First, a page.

Johannes BRAHMS (1833-1897)
Ein Deutsches Requiem, Op. 45 [75:49]
Agnes Giebel (soprano); Hermann Prey (baritone)
Orchestra Sinfonica e Coro di Milano della RAI/Sergiu Celibidache
rec. Milan 19 February 1960. ADD
ISTITUTO DISCOGRAFICO ITALIANO IDIS 6596 [75:49]
The Brahms Requiem divides opinion in the Quinn household. I love the piece
though, if pressed, I would admit that Brahms might, with profit, have trimmed
one of two of his fugues! Mrs Quinn, on the other hand, finds it a dull and
excessively long piece. I dare not let her listen to this performance since
I fear it would reinforce all her prejudices. Indeed, this is a version that
tests even my loyalty to the work!
Sergiu Celibidache’s many admirers often praise his original approach to well-tried
works and also his quest for sheer beauty of sound and phrasing and I’m sure
they are right so to do. Unfortunately, I have to say that I find his approach
to this particular work is totally misconceived. In trying for expressiveness
he goes far too far and frequently pulls the music much further than it can
take. Perhaps it wouldn’t be so bad if he were served by better performers
but while the orchestra is good the choir is no better than adequate. The
sopranos in particular suffer from a tendency to swoop towards notes – especially
in the first and last movements – and sometimes the pitching is what a distinguished
singer of my acquaintance would call “democratic”.
The first movement suffers from the conductor’s wish to invest every phrase
with “meaning”. Frankly, I found listening to it a trial. Matters improve
a bit in the second movement – the section beginning ‘So seid nun geduldig,
liebe Brüder’ is delicately played and sung, the music invested with a pleasing
lightness, though the pitching sounds imperfect at the end of this section.
On the other hand, earlier in the same movement, it sounds to me as if the
choir’s phrasing at ‘und alle Herrlichkeit des Menschen’ is chopped up at
the expense of the line.
Hermann Prey sings well in the third movement, though I think Celibidache’s
tempo is a bit too slow – he’s better at ‘Ach, wie gar nichts’. The choir,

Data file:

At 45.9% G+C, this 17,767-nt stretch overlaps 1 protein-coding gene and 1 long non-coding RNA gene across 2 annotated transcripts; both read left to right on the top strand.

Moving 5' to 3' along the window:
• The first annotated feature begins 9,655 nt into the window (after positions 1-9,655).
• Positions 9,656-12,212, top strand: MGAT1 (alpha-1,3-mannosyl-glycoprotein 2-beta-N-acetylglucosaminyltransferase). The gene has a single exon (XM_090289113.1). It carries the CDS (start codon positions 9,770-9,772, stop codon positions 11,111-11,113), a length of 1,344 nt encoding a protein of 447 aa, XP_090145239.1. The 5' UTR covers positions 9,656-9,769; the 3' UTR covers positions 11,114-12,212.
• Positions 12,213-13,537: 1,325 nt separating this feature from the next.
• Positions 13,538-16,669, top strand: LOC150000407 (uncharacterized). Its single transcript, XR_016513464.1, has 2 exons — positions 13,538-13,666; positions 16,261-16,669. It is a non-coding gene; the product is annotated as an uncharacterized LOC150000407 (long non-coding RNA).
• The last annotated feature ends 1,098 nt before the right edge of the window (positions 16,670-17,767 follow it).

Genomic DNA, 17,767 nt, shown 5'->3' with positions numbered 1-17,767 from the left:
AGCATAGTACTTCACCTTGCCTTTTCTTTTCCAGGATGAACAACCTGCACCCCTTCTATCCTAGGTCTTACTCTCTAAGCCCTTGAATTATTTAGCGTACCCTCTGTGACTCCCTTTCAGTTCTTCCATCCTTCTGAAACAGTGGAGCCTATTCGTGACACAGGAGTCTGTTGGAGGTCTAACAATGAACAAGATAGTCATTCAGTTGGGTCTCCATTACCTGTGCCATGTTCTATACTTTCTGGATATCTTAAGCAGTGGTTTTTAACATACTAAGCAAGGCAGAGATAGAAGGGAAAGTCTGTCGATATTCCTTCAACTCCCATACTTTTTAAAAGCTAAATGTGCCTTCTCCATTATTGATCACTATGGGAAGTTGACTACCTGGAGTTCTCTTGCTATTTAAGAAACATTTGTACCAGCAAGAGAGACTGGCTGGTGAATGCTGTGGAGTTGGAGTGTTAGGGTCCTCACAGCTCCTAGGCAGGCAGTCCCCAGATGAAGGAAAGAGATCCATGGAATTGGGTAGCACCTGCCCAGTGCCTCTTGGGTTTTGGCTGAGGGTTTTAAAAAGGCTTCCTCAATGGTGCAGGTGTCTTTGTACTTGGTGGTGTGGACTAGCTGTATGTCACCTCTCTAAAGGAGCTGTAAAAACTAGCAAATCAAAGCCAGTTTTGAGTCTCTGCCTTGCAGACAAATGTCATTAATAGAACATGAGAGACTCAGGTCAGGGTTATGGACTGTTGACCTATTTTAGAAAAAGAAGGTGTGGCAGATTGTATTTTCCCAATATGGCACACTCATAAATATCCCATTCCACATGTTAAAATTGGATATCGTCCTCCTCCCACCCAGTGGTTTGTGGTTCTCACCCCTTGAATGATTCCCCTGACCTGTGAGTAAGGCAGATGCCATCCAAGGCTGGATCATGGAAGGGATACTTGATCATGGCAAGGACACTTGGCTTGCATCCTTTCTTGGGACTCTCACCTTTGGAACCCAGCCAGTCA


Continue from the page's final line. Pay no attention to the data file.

especially the tenors, impress with their fervour at ‘Nun Herr, wes soll ich
mich trösten?’ But then the conductor undoes that good work with an impossibly
elongated tempo at that radiant passage ‘Ich hoffe auf Dich’ – you wonder
if the choir will ever manage to get to the top of the phrase. Prey’s other
appearance is in the sixth movement. He does his best but at Celibidache’s
turgid tempo there’s no sense of drama: none, that is, until we get to ‘Denn
es wird die Posaune schallen’, which is fiery and exciting throughout that
whole stretch of music. It’s just a pity that the recorded sound recedes into
murkiness at this point.
The other soloist is the wonderful Agnes Giebel. One can only admire her breath
control in ‘Ihr habt nun Traurigkeit’. She must have been taxed by the slow
pace but she maintains the line and a lovely tone.
It may help readers to get a feel for the pacing of this performance if I
indicate comparative timings for a couple of the movements against those in
Otto Klemperer’s famous EMI recording. Celibidache takes 11:32 for the first
movement against Klemperer’s 9:56. Again, in the fifth movement Celibidache
requires 8:04 but Klemperer takes only 6:51. Klemperer’s timing for the final
movement is a ‘mere’ 10:13 while Celibidache drags the music out to 13:14.
With these variances it’s little surprise to find that the total length of
the Klemperer performance is 69:16, compared with Celibidache’s 75:49, yet
I feel no lack of space or unseemly haste in Klemperer’s noble reading.
I don’t think I need go on. There are parts of this work where I admire Celibidache’s
approach but, sadly, these are more than outweighed by misconceived or, frankly,
perverse interpretative decisions. The recorded sound is not very good and,
in all honesty, I think this is an historic performance that should have been
left in the vaults. The documentation is woefully inadequate.
Admirers of this conductor may well wish to investigate this performance though
they may feel it does little for his reputation. For myself, life is too short
for me to wish to spend time hearing it again.
An historic performance that should have been left in the vaults.